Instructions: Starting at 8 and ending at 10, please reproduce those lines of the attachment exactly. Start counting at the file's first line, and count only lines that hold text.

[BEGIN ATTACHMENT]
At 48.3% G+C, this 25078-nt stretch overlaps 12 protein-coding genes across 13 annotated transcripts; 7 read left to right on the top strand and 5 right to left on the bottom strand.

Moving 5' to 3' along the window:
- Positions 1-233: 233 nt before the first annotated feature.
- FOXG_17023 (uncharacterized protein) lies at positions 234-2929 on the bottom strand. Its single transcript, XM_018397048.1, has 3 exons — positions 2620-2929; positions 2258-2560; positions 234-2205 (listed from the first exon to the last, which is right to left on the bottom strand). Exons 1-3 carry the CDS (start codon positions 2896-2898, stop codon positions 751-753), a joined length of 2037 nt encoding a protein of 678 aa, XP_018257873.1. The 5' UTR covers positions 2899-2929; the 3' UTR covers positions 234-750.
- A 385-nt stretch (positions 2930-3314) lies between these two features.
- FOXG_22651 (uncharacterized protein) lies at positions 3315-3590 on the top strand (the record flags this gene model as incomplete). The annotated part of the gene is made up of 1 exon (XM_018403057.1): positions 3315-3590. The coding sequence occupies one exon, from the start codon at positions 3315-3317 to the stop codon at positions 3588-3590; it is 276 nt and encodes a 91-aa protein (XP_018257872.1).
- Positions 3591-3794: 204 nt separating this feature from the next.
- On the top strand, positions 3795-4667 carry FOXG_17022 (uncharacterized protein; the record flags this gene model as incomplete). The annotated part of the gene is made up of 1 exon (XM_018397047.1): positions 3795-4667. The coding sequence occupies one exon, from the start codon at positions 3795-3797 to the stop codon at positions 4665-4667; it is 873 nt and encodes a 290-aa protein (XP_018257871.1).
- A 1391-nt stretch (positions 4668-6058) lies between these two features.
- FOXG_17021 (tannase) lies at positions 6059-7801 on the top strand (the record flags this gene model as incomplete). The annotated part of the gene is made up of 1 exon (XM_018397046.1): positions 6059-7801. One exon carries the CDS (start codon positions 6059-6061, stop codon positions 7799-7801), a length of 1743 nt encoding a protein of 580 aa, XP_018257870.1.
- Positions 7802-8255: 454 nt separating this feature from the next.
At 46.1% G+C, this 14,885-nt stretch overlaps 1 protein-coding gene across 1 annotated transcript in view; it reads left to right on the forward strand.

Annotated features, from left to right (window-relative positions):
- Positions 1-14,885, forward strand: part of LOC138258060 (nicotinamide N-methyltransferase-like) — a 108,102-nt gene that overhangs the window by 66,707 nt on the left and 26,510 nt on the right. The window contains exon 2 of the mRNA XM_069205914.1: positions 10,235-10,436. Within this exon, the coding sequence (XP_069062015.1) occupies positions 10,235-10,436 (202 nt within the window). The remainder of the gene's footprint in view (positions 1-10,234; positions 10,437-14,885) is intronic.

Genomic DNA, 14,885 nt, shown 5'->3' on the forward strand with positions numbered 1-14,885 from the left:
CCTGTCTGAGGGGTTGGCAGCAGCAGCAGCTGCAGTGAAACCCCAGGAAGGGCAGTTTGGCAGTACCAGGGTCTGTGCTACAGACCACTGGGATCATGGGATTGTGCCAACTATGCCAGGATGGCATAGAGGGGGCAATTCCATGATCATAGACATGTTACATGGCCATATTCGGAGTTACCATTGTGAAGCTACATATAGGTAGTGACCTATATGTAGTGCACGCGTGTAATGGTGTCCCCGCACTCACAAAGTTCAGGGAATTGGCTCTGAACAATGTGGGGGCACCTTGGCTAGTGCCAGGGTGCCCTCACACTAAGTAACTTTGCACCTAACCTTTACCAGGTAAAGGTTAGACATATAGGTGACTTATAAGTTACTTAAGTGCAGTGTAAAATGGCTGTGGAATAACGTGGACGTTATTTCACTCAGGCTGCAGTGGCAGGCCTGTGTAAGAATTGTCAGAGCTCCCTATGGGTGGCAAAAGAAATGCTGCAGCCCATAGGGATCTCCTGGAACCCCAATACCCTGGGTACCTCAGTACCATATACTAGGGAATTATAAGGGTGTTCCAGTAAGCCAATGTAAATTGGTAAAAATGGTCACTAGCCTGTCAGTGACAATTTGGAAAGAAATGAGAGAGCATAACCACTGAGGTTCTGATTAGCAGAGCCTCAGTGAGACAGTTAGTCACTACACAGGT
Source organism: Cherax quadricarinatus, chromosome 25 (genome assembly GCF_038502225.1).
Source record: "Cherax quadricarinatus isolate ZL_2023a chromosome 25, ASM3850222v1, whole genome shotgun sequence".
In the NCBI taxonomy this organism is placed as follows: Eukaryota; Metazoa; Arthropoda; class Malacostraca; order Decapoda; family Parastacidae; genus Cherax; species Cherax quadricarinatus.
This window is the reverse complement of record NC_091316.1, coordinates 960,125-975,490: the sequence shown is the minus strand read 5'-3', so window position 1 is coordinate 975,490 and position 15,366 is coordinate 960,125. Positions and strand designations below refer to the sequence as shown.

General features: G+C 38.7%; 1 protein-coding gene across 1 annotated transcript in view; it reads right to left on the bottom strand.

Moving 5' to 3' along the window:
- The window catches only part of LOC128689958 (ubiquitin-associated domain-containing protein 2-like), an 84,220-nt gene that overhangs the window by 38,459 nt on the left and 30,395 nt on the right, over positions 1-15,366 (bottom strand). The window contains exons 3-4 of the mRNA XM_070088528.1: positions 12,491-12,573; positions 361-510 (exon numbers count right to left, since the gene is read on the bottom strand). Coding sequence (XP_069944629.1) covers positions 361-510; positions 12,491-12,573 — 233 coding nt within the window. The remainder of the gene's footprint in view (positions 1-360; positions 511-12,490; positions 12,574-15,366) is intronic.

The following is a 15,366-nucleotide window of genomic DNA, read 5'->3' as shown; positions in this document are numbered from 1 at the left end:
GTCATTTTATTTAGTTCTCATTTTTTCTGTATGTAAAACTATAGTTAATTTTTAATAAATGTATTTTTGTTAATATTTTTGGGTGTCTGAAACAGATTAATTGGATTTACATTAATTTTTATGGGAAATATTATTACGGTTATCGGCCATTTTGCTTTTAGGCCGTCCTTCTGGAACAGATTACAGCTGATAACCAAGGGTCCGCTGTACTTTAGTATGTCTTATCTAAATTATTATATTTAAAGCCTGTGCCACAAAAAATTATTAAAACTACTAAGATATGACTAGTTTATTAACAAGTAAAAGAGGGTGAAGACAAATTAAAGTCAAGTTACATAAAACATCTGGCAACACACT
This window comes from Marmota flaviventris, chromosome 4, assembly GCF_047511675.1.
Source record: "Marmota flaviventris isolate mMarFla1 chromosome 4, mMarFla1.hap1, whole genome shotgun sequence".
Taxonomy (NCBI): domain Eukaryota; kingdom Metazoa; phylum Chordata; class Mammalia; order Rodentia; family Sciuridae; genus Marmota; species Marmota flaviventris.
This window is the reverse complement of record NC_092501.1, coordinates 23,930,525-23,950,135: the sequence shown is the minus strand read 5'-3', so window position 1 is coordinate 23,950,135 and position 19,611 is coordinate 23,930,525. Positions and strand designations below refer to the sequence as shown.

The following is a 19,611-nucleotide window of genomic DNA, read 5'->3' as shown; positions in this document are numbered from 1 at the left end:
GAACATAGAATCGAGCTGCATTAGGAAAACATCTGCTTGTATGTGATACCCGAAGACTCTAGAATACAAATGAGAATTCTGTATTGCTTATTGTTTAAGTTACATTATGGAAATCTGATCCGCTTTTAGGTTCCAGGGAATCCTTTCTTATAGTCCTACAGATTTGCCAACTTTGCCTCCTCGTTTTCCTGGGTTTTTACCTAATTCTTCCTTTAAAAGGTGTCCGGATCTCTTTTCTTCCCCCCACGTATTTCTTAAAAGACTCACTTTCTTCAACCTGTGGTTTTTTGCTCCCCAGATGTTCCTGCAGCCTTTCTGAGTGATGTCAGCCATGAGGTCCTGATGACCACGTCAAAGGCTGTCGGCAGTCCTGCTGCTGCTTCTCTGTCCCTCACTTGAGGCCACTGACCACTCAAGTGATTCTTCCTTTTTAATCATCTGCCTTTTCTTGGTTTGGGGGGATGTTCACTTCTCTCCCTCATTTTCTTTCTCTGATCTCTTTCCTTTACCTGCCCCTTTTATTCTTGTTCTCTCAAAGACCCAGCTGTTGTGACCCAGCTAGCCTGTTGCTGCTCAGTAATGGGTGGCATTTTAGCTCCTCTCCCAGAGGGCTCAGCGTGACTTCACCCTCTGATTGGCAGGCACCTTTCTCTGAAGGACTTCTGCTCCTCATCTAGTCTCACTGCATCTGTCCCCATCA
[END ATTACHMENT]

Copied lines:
- On the top strand, positions 3795-4667 carry FOXG_17022 (uncharacterized protein; the record flags this gene model as incomplete). The annotated part of the gene is made up of 1 exon (XM_018397047.1): positions 3795-4667. The coding sequence occupies one exon, from the start codon at positions 3795-3797 to the stop codon at positions 4665-4667; it is 873 nt and encodes a 290-aa protein (XP_018257871.1).
- A 1391-nt stretch (positions 4668-6058) lies between these two features.
- FOXG_17021 (tannase) lies at positions 6059-7801 on the top strand (the record flags this gene model as incomplete). The annotated part of the gene is made up of 1 exon (XM_018397046.1): positions 6059-7801. One exon carries the CDS (start codon positions 6059-6061, stop codon positions 7799-7801), a length of 1743 nt encoding a protein of 580 aa, XP_018257870.1.